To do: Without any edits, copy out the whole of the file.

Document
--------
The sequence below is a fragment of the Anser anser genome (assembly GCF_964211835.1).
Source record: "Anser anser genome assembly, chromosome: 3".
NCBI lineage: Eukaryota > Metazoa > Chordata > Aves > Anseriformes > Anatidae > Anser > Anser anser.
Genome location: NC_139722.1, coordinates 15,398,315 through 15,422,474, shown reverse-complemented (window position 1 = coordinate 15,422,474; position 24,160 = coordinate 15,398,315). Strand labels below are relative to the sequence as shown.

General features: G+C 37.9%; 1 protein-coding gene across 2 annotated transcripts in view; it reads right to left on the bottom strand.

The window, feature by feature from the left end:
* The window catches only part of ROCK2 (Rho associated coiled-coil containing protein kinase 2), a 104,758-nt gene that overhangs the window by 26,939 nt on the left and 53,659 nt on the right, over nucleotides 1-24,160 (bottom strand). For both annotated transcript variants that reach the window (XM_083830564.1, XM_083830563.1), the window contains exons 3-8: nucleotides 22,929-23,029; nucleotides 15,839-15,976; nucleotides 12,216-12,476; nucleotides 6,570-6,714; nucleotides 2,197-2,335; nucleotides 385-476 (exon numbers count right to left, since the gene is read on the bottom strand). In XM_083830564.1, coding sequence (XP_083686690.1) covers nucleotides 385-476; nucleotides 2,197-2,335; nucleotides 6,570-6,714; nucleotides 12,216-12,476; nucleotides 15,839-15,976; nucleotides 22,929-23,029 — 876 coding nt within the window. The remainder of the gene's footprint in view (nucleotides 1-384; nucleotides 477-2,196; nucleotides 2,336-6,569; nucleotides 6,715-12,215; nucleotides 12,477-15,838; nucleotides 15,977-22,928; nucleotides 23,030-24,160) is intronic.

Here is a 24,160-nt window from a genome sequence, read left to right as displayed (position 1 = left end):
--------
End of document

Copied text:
The sequence below is a fragment of the Anser anser genome (assembly GCF_964211835.1).
Source record: "Anser anser genome assembly, chromosome: 3".
NCBI lineage: Eukaryota > Metazoa > Chordata > Aves > Anseriformes > Anatidae > Anser > Anser anser.
Genome location: NC_139722.1, coordinates 15,398,315 through 15,422,474, shown reverse-complemented (window position 1 = coordinate 15,422,474; position 24,160 = coordinate 15,398,315). Strand labels below are relative to the sequence as shown.

General features: G+C 37.9%; 1 protein-coding gene across 2 annotated transcripts in view; it reads right to left on the bottom strand.

The window, feature by feature from the left end:
* The window catches only part of ROCK2 (Rho associated coiled-coil containing protein kinase 2), a 104,758-nt gene that overhangs the window by 26,939 nt on the left and 53,659 nt on the right, over nucleotides 1-24,160 (bottom strand). For both annotated transcript variants that reach the window (XM_083830564.1, XM_083830563.1), the window contains exons 3-8: nucleotides 22,929-23,029; nucleotides 15,839-15,976; nucleotides 12,216-12,476; nucleotides 6,570-6,714; nucleotides 2,197-2,335; nucleotides 385-476 (exon numbers count right to left, since the gene is read on the bottom strand). In XM_083830564.1, coding sequence (XP_083686690.1) covers nucleotides 385-476; nucleotides 2,197-2,335; nucleotides 6,570-6,714; nucleotides 12,216-12,476; nucleotides 15,839-15,976; nucleotides 22,929-23,029 — 876 coding nt within the window. The remainder of the gene's footprint in view (nucleotides 1-384; nucleotides 477-2,196; nucleotides 2,336-6,569; nucleotides 6,715-12,215; nucleotides 12,477-15,838; nucleotides 15,977-22,928; nucleotides 23,030-24,160) is intronic.

Here is a 24,160-nt window from a genome sequence, read left to right as displayed (position 1 = left end):